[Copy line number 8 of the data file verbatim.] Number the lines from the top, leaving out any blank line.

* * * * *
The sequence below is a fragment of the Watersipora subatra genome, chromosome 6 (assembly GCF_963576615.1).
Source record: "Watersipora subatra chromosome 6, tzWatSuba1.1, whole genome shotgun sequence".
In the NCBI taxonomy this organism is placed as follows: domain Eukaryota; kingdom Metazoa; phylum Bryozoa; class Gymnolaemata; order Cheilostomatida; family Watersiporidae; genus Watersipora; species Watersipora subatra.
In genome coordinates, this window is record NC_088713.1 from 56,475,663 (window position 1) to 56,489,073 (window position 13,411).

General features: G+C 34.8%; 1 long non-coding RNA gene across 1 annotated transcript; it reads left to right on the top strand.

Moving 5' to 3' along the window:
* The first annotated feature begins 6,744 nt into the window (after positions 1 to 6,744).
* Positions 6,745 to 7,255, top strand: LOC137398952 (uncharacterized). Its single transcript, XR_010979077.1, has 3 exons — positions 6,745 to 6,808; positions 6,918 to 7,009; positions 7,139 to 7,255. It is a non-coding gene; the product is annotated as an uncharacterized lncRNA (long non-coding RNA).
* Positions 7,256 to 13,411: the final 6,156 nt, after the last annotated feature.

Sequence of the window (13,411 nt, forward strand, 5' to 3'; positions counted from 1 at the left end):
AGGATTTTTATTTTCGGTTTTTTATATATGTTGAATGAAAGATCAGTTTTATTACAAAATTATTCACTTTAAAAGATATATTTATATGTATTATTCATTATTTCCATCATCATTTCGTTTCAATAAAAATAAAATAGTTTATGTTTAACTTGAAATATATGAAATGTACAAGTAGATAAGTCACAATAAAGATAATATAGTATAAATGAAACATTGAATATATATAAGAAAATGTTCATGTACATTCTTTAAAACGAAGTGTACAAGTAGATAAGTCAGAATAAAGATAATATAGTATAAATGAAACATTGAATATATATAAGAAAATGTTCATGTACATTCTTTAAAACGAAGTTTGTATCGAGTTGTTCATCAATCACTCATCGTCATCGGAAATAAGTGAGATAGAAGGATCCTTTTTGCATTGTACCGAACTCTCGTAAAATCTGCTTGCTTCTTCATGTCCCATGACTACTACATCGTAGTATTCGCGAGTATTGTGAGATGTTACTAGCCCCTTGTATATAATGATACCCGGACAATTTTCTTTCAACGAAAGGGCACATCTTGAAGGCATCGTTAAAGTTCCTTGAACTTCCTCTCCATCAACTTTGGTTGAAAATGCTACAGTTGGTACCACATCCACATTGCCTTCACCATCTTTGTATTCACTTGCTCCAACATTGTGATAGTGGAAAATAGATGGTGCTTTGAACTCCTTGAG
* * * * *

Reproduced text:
* Positions 6,745 to 7,255, top strand: LOC137398952 (uncharacterized). Its single transcript, XR_010979077.1, has 3 exons — positions 6,745 to 6,808; positions 6,918 to 7,009; positions 7,139 to 7,255. It is a non-coding gene; the product is annotated as an uncharacterized lncRNA (long non-coding RNA).